Monday 8 September 2014

Langeais: 16th century fashionistas

Recently we went and visited the chateau of Langeais. We'd never been and the poster below piqued our interest- we particularly liked the 'Lou Reed' style shades. They have extended the exhibition until the end of September.

Langeais as we see it today was built in 1465 by Louis XI as royal residence and was never intended to be a defensive, fortified castle despite the appearance of its town-side facade. The facade facing the park is much more Renaissance in style with large windows and no crenellations. There had been a donjon [keep] on the site from the turn of the 11th century, the ruins of which still stand in the park. The original donjon had been built by Foulques Nerra, Count of Anjou as part of his defensive line during his interminable disputes with Eudes 1er, Count of Blois.
remains of the donjon

1465 "new build"
In the attics we finally found the costume exhibition. Though not extensive, it was interesting as it portrayed the progression of clothes and changes of style in the 16th century.

Two points to the person** who correctly guesses which costume is the earliest and an additional 2 bonus points for correctly identifying the 'odd one out'. :-)

**Susan -- give the others a chance ;-)

Just to give you some clues here are two photos of the waxwork of the marriage of Anne of Brittany to Charles VIII, which took place in 1491.

As always you can click on the photos to enlarge them.


ladybird said...

I have haven't a clue - Sorry! But I do like the exhibition. Langeais is very good at organizing such events. In 2010 they had a great exhibition about medieval food and foodies. It was fascinating ...

Aussie in France said...

I really like Langeais. We were lucky enough to be there during a mock wedding which we really enjoyed. Did you try the hot chocolate in the place just opposite the entrance?
Great costumes.

Pollygarter said...

He wasn't exactly an oil painting, was he? The tights don't do him any favours. Those waxworks are excellent.

Niall & Antoinette said...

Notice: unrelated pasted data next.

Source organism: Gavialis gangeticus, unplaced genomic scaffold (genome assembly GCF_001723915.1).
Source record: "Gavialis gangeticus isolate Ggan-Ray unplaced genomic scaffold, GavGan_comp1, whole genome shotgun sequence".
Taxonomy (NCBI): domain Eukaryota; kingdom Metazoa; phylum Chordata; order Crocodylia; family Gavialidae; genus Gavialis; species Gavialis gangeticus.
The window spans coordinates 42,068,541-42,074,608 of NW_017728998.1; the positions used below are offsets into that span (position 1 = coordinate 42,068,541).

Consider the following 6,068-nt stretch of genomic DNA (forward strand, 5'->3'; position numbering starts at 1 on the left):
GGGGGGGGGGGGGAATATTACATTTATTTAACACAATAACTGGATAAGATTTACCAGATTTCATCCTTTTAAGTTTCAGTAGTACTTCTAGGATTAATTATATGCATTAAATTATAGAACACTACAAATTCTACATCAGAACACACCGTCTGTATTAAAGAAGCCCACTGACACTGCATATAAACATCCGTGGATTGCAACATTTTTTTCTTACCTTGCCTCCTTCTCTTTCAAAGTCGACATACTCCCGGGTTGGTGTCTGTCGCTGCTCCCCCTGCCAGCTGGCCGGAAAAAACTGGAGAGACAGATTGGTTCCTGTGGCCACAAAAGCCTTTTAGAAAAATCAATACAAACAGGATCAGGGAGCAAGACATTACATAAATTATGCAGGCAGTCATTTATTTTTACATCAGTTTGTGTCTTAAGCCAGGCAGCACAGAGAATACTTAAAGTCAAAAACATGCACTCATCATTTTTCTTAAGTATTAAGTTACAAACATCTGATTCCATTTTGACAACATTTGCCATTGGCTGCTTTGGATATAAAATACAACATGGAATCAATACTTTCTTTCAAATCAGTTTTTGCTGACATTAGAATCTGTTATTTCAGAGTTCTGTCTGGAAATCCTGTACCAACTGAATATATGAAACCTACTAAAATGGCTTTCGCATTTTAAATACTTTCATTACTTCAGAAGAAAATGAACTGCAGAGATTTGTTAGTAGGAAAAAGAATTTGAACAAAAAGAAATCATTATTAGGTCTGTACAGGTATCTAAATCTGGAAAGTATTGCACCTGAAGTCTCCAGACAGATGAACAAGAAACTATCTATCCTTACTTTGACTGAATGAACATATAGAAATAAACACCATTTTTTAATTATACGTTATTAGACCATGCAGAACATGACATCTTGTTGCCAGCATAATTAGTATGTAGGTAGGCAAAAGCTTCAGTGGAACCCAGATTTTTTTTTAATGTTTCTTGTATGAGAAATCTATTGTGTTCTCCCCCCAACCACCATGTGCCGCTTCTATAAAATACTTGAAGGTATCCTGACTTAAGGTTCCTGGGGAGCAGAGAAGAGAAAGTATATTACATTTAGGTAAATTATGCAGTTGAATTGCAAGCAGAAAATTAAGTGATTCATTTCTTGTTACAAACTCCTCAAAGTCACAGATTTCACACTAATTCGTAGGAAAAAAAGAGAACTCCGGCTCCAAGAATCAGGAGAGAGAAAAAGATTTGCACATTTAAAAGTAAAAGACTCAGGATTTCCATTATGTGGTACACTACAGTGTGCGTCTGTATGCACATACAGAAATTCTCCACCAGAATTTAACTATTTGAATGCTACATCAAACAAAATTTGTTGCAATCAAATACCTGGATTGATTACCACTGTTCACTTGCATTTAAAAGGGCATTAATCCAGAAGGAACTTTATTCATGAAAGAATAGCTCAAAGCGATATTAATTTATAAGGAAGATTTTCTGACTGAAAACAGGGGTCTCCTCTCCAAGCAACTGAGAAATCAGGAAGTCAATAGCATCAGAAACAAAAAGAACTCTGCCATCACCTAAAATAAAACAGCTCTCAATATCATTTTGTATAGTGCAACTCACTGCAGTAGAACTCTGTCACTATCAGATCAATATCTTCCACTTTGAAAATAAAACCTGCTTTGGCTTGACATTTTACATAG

@Ladybird - I'd have loved to have seen the food exhibition.

Niall & Antoinette said...

@Aussie in France - We do too :-)

We did stop there but, it was way too warm for a hot chocolate, so we had a cold drink.

The costumes were great; it was just a pity there weren't more of them.

Niall & Antoinette said...

@Pauline - Lord no, he was pug ugly with a huge beaky nose.

Poor Anne; she wasn't more than 14 when they married her to him and all of 22 when she later married his cousin Louis XII in 1499.

Susan said...

Where did the costumes come from? Loches has film and telly costumes this year so it is curious that Langeais went with a similar exhibition. Are they from a reenaction group?

For what it's worth, I'm struggling with the 'oldest' although I could guess. I could tell you why just about every one of them is the odd one out for one reason or another stylistically, but I suspect you are aiming for one in the middle photo.

Poor young Charles -- he didn't exactly have a great gene pool when it came to looks. But his purple hose are presumably telling you that he is very rich.

Niall & Antoinette said...

@ Susan - not sure, from what we could find out. Langeais is owned by the Institut de France, the info gives the impression the exhibition was 'created' not collated as in the film costumes at Loches.
They do tell you that they have mixed styles with representations from Germany, Italy etc. There were displays of underclothes and accessories as well.

You're right -- right hand costume in the middle photo. :-)

Susan said...

OK, odd one out as I thought. Is the oldest in the first photo?

Perpetua said...

I'm no costume historian, but the one you mention stood out to me too, though I haven't a clue about the oldest. I love exhibitions like this, which always make me grateful I live now and don't have to wear all that fabric. :)

Niall & Antoinette said...

@Susan - yep :-) So you get all 4 points.

Niall & Antoinette said...

@ Perpetua - the weight of the clothes is substantial!!
Once had to wear accurately researched late 16th clothes for a film [was an extra] and the number of underclothes and layers of petticoats was impressive! When finally kitted out I was boiling!!